Tuesday, May 5, 2009

Bill Peet: Master Storyteller

I have a soft spot in my heart for Bill Peet. I think his books are perfect examples of children’s storytelling. They are packed with humor, fun twists and memorable personalities, and teach positive values without being didactic.

Animals, trains and circuses are at the heart of many of Peet's books. His beautifully drawn illustrations are original and whimsical. His quirky characters have distinctive personalities and real problems that kids can relate to. Peet does a great job having his characters solve their own problems and there's often a surprise ending.

While I’m fond of all of his books (he’s written 34, and yes I've read them all!), here are a few you might want to start with:

Cyrus the Unsinkable Sea Serpent
is mild mannered as far as sea serpents go, and a little bored. After being called a sissy by a shark, he is determined to prove himself. Setting out to sea, Cyrus soon finds himself following the ship Primrose which is filled with poor people setting out for a new land. The tenderhearted sea serpent takes on menacing storms and dastardly pirates as he escorts the ship to a better place. In the end, he realizes that it was his friendly, helpful attitude that made him perform heroic acts.

Chester the Worldly Pig longs to do something with his life before he ends up as "sausage and ham." Disgruntled with farm life, he runs away to the circus. While things don't turn out exactly as planned, Chester has a few adventures along the way. Once his circus gig is up, Chester resigns himself to going back to the farm to fatten up. Then someone discovers something quite amazing about him (I won't spoil it here) and his life is turned around.

A great story about pursuing your dreams, even when it appears that all is lost.

The Wump World was written in 1970 and was one of the first "pro-environment" children's books. (It was written a year before Dr. Seuss's The Lorax.) The Wumps are adorable creatures who live peacefully in their idyllic world until the Pollutions come racing down in their spaceships. The Wumps retreat to a cave as their planet gets taken over by the evil, smoke-spewing Pollutians. Eventually, the Pollutians leave to try and find a cleaner place to live. You'll find yourselves rooting for the Wumps and their planet. Luckily, the last page leaves you with a sense of hope for their future.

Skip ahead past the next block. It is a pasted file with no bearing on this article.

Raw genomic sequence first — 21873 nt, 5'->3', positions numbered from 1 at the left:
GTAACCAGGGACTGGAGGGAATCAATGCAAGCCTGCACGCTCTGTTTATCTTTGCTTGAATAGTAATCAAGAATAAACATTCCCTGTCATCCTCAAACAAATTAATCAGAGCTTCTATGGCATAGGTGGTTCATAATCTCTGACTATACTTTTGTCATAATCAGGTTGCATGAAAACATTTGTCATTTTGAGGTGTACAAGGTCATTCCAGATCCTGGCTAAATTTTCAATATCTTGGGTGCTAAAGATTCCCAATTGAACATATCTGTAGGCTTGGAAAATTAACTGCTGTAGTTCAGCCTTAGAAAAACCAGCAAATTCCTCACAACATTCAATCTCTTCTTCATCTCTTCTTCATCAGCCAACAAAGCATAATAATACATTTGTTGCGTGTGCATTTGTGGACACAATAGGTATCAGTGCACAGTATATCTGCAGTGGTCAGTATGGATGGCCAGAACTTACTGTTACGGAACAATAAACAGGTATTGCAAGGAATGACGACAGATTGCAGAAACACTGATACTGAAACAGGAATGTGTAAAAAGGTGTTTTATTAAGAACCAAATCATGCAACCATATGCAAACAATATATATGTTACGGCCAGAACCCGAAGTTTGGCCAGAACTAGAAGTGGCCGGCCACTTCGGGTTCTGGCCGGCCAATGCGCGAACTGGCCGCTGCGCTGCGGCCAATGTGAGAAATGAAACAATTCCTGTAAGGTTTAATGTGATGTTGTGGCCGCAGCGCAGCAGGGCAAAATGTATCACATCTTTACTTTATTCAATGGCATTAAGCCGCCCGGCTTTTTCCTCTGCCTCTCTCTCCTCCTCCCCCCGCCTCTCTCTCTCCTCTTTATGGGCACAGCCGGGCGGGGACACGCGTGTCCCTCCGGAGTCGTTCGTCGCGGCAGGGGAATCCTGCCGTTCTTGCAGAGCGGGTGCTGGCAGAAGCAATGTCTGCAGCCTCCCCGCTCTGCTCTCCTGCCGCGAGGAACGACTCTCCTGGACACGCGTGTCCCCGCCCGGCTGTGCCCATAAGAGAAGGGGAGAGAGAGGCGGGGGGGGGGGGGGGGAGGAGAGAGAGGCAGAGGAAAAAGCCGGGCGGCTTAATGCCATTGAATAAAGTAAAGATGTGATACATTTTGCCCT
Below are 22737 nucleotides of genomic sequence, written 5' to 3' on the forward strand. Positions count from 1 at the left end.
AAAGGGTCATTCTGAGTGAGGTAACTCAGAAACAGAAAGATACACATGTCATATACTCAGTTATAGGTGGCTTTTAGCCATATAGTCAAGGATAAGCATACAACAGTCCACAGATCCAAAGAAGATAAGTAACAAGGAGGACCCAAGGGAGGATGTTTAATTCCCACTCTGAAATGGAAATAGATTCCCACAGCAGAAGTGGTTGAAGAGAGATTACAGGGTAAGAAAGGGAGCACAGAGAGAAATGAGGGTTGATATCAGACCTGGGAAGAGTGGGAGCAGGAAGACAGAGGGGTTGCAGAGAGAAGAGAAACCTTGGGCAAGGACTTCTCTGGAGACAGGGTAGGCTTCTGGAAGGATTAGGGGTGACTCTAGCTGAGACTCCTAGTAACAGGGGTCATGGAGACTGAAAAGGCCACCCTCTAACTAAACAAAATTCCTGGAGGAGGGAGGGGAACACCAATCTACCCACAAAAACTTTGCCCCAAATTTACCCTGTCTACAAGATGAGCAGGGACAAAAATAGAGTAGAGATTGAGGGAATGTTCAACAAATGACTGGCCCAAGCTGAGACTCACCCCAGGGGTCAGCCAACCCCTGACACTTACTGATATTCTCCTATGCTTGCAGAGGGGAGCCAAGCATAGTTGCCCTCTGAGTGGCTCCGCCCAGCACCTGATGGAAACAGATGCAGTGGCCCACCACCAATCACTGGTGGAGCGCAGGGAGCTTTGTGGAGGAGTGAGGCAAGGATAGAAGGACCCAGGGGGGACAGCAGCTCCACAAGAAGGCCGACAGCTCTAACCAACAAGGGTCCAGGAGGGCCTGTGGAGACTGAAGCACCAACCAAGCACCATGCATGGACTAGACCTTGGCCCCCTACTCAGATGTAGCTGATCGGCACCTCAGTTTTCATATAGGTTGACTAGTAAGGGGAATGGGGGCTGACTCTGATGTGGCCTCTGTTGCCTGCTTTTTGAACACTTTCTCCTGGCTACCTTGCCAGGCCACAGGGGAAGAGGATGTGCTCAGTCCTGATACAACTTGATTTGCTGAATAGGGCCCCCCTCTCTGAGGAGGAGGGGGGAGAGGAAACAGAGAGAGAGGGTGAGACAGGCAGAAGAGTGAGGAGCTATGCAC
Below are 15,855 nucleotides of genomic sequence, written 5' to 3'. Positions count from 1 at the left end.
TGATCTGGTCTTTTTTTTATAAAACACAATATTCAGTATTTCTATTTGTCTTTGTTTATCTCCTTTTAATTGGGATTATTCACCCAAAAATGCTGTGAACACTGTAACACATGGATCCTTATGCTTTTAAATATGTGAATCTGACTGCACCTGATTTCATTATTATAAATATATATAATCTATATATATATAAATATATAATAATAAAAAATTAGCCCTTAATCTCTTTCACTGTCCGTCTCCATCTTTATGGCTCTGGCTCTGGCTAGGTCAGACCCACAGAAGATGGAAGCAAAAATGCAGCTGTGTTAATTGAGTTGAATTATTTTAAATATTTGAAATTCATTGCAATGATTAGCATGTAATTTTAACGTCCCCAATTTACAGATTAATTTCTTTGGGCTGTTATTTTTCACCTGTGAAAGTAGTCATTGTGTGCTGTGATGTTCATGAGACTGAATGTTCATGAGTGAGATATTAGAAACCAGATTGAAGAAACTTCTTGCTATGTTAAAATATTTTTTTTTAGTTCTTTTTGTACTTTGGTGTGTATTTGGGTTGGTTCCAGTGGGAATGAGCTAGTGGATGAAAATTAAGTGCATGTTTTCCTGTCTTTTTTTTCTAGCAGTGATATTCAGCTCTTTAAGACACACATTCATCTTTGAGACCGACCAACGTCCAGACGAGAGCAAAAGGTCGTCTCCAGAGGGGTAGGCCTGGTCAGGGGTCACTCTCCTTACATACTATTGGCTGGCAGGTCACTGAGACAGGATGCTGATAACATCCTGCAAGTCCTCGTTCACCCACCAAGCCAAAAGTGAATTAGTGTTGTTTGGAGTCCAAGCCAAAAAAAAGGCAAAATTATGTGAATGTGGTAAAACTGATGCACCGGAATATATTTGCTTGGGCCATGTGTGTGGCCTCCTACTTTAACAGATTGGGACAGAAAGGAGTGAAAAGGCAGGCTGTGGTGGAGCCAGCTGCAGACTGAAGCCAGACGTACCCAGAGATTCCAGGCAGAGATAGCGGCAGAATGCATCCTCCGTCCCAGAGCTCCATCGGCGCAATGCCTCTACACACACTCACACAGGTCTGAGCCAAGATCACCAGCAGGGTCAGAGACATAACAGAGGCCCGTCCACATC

Below is a complete list of Mr. Peet’s books.
(I believe that most of them are still in print.)
The Ant and the Elephant
Big Bad Bruce
Bill Peet: An Autobiography
Buford the Little Bighorn
The Caboose Who Got Loose
Chester the Worldly Pig
Cock-a-Doodle Dudley
Cowardly Clyde
Cyrus the Unsinkable Sea Serpent
Encore for Eleanor
Farewell to Shady Glade
Fly Homer Fly
The Gnats of Knotty Pine
How Droofus the Dragon Lost His Head
Hubert's Hair Raising Adventure
Huge Harold
Jennifer and Josephine
Jethro and Joel Were a Troll
Kermit the Hermit
The Kweeks of Kookatumdee
The Luckiest One of All
Merle the High Flying Squirrel
No Such Things
Pamela Camel
The Pinkish, Purplish, Bluish Egg
Randy's Dandy Lions
The Spooky Tail of Prewitt Peacock
The Whingdingdilly
The Wump World
Zella, Zack and Zodiac

BookNosher Tidbits

Bill Peet worked for Disney Studios for twenty seven years. He was the only storyman in the history of Disney to do all the storyboards for two entire animated feature films (The Sword and the Stone and 101 Dalmations). Other films he worked on included The Jungle Book, Cinderella, Peter Pan, Dumbo, as well as many others.

There's an exhibit of Bill Peet's drawings at the Art Institute of Chicago until May 24, 2009.

BookNosher Activity

I want to tell you about an activity I did with each of my kids when they were in first grade. I approached their teachers at the beginning of the year (this would work with second or third graders too) and asked if I could come in weekly and read the class a Bill Peet story. Each teacher agreed, and I came in once a week for the entire school year and read to the class. By week six, the minute I stepped into the classroom, the kids would start chanting “Bill Peet, Bill Peet, Bill Peet.” He was a rock star in their minds. It was gratifying to see that a children’s author/illustrator could have that kind of appeal for elementary school kids!


The Book Chook said...

Robin, I'm just dropping in from the kidlitosphere to say hi. I LOVED your Bill Peet story! and look forward to reading more reviews with BookNosher activities. As the BookChook, we are practically alphabet neighbours, and my blog also links literature to literacy.

Robin Gaphni said...

Hi there Book Chook,
I'm finding that one of the things I like most about having a blog on children's books is finding so many people that are passionate about kid's books. It's gratifying to "join" a club like kidlitosphere. Looking forward to reading more of your entries.